I am aware of a certain fish that you can’t buy in a store, yet there is no more flavorful fish found anywhere. Furthermore, they are
basically free. All you have to do is catch them, or have someone catch them for you. The fish I speak of is a bluegill, which is classified as a game fish in Virginia; therefore they cannot be sold commercially.
Bluegills, sometimes referred to as “bream” in the South, are ordinary sunfish found in nearly every pond and lake in Virginia. The flesh is sweet and firm. When properly handled and cooked, they put the finest steak in Chicago to shame. And they are easy to catch.
Here’s how to catch them.
If you have a pond or know of someone who will let you fish in theirs – perfect! If not, a courteous tap on the door of a landowner usually gets permission.
You’ll need a lightweight fishing rod and reel – about $20 for a combination outfit. Also pick up some size 6 hooks and a small plastic bobber –about an inch or less in diameter. The next stop is at a pet shop for a carton of large mealworms. Now you’re in business. At the pond, put a mealworm on the hook and start off fishing near any dock or visible structure. Make a cast and watch the bobber. When it goes under, lift the rod tip and set the hook. Odds are good you’ll have your first bluegill. Put it on ice in a cooler and keep fishing until you think you have enough.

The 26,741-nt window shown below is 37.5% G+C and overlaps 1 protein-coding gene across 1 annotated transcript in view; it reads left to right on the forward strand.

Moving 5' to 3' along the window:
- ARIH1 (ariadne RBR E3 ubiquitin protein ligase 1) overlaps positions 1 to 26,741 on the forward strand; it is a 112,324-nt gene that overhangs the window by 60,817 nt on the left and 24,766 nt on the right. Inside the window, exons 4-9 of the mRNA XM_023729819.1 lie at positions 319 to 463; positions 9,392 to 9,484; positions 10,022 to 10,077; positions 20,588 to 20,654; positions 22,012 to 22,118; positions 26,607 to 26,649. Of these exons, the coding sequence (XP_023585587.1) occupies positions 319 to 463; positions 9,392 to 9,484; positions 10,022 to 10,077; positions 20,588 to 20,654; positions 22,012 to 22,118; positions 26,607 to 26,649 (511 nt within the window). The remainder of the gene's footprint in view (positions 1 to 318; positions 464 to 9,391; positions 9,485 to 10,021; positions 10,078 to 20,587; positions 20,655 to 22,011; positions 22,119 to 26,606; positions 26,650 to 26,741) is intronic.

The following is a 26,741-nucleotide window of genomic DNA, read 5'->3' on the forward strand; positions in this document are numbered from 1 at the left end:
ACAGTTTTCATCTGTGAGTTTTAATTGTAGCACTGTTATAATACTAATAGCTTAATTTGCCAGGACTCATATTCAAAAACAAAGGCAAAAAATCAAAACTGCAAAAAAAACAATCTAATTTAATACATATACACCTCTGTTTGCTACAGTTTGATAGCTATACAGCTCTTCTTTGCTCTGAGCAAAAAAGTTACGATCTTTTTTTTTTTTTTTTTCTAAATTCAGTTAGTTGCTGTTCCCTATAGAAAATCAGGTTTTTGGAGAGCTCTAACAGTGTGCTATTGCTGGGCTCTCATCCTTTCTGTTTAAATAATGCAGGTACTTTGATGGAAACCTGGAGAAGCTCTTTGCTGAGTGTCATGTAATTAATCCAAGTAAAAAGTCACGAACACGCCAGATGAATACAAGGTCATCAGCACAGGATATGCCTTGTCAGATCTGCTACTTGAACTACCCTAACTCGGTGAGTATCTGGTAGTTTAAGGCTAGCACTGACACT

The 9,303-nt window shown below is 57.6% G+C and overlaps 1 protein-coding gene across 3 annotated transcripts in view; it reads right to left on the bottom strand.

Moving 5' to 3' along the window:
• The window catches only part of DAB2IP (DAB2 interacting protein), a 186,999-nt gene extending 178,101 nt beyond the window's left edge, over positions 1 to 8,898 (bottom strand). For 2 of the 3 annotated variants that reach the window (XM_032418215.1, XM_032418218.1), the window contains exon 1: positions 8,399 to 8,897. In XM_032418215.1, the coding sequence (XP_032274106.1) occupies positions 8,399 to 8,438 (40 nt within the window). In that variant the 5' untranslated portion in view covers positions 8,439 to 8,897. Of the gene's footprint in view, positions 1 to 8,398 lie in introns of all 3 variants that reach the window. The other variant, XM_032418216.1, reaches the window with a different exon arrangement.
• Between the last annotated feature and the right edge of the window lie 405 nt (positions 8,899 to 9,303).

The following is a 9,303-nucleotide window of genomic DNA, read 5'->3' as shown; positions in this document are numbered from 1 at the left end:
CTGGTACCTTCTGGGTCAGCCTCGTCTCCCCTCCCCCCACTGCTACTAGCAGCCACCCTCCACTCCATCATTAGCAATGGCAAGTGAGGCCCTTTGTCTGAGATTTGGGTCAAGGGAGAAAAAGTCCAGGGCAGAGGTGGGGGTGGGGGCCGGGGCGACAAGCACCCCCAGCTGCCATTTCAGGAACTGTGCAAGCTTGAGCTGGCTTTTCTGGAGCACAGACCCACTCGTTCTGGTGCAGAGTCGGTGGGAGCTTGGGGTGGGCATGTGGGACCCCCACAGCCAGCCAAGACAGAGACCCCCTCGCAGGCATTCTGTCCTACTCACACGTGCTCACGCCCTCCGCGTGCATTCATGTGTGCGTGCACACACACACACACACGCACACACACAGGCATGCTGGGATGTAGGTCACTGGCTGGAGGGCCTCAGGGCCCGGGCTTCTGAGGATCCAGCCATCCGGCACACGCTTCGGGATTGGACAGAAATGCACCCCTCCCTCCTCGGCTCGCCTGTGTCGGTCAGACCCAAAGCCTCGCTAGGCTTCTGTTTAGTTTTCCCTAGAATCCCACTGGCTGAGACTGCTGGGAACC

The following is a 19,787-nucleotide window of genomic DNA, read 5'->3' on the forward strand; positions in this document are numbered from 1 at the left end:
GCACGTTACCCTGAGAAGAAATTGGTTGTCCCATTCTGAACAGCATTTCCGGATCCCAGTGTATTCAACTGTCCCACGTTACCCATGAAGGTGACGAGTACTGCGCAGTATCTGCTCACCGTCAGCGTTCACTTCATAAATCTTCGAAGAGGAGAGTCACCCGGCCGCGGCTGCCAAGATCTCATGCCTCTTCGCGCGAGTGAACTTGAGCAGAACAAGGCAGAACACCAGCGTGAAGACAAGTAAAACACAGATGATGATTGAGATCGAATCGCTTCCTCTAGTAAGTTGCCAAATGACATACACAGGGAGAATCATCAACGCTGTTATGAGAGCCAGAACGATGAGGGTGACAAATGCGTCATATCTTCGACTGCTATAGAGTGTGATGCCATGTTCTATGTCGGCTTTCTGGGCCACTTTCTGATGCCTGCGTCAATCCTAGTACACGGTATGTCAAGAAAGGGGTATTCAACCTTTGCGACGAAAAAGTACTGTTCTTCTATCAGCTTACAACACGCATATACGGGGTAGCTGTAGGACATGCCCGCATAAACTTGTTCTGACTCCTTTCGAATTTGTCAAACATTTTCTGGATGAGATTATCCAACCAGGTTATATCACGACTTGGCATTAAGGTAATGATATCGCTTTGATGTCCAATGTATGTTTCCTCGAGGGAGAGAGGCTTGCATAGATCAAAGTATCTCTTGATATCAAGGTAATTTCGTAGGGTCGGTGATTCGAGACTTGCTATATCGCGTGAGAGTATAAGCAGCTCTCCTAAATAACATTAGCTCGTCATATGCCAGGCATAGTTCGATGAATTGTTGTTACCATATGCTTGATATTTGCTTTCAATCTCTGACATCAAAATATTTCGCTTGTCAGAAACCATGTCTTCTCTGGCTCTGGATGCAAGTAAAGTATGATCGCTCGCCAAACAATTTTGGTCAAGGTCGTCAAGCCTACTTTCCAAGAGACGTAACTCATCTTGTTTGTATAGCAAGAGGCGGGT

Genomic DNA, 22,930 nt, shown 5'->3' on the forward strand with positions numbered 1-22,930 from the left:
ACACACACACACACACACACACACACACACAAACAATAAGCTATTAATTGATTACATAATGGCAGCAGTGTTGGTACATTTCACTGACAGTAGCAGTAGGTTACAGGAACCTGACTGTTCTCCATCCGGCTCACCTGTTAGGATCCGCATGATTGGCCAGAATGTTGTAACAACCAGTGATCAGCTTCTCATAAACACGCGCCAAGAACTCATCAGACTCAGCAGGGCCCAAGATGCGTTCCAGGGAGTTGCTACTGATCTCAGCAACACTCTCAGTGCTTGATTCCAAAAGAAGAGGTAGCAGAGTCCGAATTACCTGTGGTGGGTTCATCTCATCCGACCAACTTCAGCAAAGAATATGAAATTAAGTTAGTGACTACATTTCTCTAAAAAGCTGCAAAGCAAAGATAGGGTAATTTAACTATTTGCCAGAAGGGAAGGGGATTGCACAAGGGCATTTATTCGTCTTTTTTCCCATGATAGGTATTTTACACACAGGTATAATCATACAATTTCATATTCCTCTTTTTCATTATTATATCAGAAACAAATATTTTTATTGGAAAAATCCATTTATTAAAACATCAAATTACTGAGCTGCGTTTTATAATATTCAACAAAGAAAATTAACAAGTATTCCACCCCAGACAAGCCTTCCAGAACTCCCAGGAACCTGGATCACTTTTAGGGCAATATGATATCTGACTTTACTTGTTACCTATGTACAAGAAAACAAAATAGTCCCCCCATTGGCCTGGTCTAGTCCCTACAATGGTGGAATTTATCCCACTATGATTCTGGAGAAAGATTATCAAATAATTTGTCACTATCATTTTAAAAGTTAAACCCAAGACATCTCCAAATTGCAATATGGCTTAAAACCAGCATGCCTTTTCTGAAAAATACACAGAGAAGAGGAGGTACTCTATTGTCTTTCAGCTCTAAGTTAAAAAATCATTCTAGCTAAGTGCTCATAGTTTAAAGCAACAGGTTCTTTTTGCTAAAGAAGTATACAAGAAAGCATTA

There is really no such thing as a “too little to keep” bluegill. Even the little four-inch fish are good, maybe even better than their larger cousins. Depending on their size, about 4 bluegills per person should do the trick.
When you get home, spread out some newspapers on a table outside, get a butcher knife and scrape off the scales. Next, whack off their heads and remove the entrails. Your bluegills are now ready for the frying pan.
Note that a filet knife was never mentioned in the cleaning process. That’s because whole, cooked bluegills are infinitely better than small filets. A fish cooked whole exploits all the flavor of the bones and skin. And if you cook them properly, they flesh lifts neatly off the backbone. The fish are done when you begin to see the cooked side bubble. You can also test with a fork. They should flake easily.
It is sacrilegious to even consider cooking bluegills any other way than frying.
There are two critical rules for frying fish. Never put the fish in oil that is not crackling hot and don’t overcrowd the pan. There should be room between each fish. They fry quickly, so put the done fish on a platter in a warm oven, and then serve when all the fish are fried.
Once you catch a few bluegills and cook them properly, you’ll surely say: I need to do this more often.
Southern Fried Bluegills
About 4 fish per person
House Autry Seafood Breading
1 Cup Milk
Rinse the fish thoroughly in cold water, taking care to remove any lingering scales. In a bowl of House Autry Seafood Breading, roll each bluegill in the flour mixture, then dip in a wash of milk and eggs, then roll again in the flour. Shake off any excess flour and put the fish carefully in the skillet of hot oil – about a half-inch deep. Turn only once when the bottom size is golden brown. They are done when the flesh flakes easily with a fork. Enjoy!